(PhysOrg.com) -- A study led by a team of geographers from the University of California, Santa Barbara, suggests that warming of the Indian Ocean –– a direct result of climate change –– is to blame for a steep decline in rainfall over the eastern seaboard of Africa, which has serious implications for the region's food security.
The interdisciplinary study revealed that over the past 20 years, rainfall in that part of Africa has declined by as much as 15 percent per year. The study also indicates that if the decline continues at its current rate, the population of undernourished individuals in the region could increase by more than 50 percent by 2030. The researchers's findings are published in the current issue of the Proceedings of the National Academy of Sciences.
"Our work suggests that greenhouse gas emissions, which have come mostly from the wealthy, developed countries, already constitute an example of dangerous climate change," said Chris Funk, an associate researcher with the UCSB geography department's Climate Hazards Group and the article's lead author. The Climate Hazards Group specializes in applying climatology to problems of food security. The group works closely with governmental institutions to improve the scientific research, capacity building, and application components of initiatives such as the Famine Early Warning System Network, which is funded by the United States Agency for International Development.
In addition to Funk, the research team included Joel Michaelsen, a professor of geography at UCSB, and representatives from the United States Geological Survey (USGS); Scripps Institution of Oceanography; NASA; and the University of Massachusetts, Lowell. The four-year project was funded by the United States Agency for International Development's Famine Early Warning System Network, the USGS, NASA's Precipitation Monitoring Mission, and the National Science Foundation.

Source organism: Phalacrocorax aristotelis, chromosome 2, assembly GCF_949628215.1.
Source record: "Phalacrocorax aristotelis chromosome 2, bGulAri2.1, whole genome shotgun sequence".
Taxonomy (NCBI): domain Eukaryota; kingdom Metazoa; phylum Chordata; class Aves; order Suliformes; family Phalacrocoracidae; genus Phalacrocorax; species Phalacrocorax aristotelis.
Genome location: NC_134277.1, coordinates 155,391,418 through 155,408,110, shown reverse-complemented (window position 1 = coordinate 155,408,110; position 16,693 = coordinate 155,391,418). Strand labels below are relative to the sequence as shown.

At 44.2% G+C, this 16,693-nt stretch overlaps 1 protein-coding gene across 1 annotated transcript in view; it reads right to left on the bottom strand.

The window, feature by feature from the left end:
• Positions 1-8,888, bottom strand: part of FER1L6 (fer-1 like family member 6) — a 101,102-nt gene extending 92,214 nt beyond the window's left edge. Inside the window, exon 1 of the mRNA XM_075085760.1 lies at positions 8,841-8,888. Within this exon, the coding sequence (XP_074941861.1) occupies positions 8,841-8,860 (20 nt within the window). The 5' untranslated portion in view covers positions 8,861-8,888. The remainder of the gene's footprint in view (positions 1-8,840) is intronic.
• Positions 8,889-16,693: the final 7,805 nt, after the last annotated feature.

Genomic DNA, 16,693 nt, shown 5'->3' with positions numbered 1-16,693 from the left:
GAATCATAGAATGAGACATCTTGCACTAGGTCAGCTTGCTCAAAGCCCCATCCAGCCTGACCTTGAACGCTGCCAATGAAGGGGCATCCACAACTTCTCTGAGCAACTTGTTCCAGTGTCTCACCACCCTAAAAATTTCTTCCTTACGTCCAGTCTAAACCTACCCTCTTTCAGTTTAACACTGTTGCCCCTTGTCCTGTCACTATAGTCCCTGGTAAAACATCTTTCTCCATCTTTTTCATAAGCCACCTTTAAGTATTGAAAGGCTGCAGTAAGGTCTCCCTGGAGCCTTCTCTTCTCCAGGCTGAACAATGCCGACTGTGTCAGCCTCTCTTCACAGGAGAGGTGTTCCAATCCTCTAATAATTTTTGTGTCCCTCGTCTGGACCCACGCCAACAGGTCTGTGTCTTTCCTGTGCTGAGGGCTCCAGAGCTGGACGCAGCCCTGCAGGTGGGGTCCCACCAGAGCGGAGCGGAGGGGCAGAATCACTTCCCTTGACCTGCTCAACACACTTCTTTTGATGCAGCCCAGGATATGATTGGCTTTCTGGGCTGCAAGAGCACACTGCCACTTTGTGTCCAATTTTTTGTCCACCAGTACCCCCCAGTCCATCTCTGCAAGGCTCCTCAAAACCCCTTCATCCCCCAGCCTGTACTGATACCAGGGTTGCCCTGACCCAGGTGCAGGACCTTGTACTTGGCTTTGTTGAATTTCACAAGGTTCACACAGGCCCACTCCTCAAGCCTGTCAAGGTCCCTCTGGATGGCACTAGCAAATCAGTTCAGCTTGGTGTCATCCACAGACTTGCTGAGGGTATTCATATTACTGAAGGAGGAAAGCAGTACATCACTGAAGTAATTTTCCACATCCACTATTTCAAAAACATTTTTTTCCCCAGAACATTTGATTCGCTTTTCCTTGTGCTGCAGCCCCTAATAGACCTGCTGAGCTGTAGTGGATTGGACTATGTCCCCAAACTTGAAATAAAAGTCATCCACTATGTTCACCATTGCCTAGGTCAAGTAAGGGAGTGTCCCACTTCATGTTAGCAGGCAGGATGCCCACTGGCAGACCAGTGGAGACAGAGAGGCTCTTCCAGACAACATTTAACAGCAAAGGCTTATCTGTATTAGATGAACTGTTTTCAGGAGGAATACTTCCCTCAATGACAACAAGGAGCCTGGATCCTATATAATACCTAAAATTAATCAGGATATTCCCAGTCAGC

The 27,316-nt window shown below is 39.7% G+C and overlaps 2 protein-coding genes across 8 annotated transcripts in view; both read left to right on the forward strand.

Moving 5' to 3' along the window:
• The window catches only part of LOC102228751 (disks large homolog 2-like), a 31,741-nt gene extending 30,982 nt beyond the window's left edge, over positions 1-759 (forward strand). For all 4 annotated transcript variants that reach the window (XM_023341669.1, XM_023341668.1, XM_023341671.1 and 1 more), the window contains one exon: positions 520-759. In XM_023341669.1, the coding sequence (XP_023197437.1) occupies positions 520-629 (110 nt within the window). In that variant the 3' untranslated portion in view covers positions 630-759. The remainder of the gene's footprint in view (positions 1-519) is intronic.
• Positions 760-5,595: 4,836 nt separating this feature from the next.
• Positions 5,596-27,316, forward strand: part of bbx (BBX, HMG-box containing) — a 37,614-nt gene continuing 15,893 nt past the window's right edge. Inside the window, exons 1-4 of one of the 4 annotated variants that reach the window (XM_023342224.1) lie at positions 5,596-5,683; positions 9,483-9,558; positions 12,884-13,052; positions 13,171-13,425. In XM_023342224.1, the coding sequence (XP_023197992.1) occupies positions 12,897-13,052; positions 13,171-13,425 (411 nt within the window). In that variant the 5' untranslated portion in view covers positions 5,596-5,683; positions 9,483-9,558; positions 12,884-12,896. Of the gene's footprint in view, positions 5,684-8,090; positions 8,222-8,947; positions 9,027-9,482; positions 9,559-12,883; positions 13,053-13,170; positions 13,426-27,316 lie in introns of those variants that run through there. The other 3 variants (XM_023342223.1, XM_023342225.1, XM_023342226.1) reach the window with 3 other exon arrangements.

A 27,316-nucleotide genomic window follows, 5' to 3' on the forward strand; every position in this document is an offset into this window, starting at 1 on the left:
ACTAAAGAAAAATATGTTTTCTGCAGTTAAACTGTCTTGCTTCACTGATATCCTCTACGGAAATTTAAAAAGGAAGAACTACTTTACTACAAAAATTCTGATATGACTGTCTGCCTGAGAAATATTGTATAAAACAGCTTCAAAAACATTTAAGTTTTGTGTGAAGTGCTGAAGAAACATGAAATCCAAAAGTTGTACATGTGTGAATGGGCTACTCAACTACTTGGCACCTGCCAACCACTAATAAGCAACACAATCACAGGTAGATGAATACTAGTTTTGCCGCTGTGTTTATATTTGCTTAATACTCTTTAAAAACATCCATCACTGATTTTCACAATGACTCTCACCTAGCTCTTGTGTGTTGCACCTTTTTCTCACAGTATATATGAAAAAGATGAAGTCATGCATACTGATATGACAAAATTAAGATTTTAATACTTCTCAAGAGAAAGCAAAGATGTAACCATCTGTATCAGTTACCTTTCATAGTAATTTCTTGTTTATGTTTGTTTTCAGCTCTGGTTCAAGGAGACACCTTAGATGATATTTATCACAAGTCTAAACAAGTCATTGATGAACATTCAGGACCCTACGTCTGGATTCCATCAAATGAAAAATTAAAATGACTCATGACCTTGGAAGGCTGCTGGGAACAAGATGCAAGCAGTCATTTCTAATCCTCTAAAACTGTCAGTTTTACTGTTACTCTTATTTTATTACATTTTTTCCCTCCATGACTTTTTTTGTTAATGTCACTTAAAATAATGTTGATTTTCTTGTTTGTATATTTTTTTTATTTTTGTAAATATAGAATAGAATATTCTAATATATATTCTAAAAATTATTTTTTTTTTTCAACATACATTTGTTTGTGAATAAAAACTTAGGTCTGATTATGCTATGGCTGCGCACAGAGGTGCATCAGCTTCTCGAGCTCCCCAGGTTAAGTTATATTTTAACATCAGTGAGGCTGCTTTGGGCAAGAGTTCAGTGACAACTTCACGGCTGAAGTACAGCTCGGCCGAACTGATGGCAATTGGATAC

According to records from ground stations and satellites, rainfall during eastern and southern Africa's main rainy seasons –– March through May and December through February, respectively –– have shown steady declines since the 1980s. Analyzing historical data of seasonal rainfall over the Indian Ocean and Africa's eastern seaboard from 1950 to 2005, the team found decreasing rainfall in Ethiopia, Kenya, Tanzania, Zambia, Malawi, and Zimbabwe that was linked to increases in rainfall over the ocean.
Statistical analyses indicate that the increased rainfall over the Indian Ocean, caused by rising sea surface temperatures, produces anomalies in moisture transports between the ocean and land. This reduces main growing season rainfall in parts of Africa. Presumably, the energy released by this maritime convection reduced onshore flows of moisture and brought dry descending air down over the African continent.
Matthew Barlow, a professor of environmental, earth, and atmospheric science at the University of Massachusetts, validated this hypothesis using an atmospheric model from the National Center for Atmospheric Research. The combination of empirical and model-based evidence strongly suggests that increases in rainfall over the ocean tend to create atmospheric conditions that inhibit moisture from being transported onshore.
Next, guided by Michael Dettinger, a USGS scientist working in the Climate Research Division of the Scripps Institution of Oceanography at UC San Diego, the team examined 11 climate models produced by the Intergovernmental Panel on Climate Change (IPCC) to simulate future rainfall changes. Of the 11 models, 10 indicated that through 2050, precipitation over the Indian Ocean would continue to increase and thereby deprive the eastern seaboard of Africa much needed rainfall.
"The models agree that anthropogenic warming has occurred over the past 50 years and will occur over the next 50 years," said Funk. "We show that this warming has caused and likely will cause main-growing-season drought in the world's most food insecure countries."
However, according to Funk, the team's food-balance modeling, which uses historical data related to population, rainfall, seed, fertilizer, and cultivated area, showed that "modest" increases in agricultural capacity could result in a 40 percent reduction of undernourished people.
"Many of the farming techniques used now are inadequate, and there has been very little support for agricultural development," Funk said. "There's very little use of fertilizer or farm machinery. That means there's a strong potential to increase farm production. Modest improvements in per capita agricultural capacity could substantially alleviate undernourishment, making Africa agriculturally self-supporting in 30 years. Even with declining rainfall, Africa can be self-sufficient."
Provided by University of California, Santa Barbara
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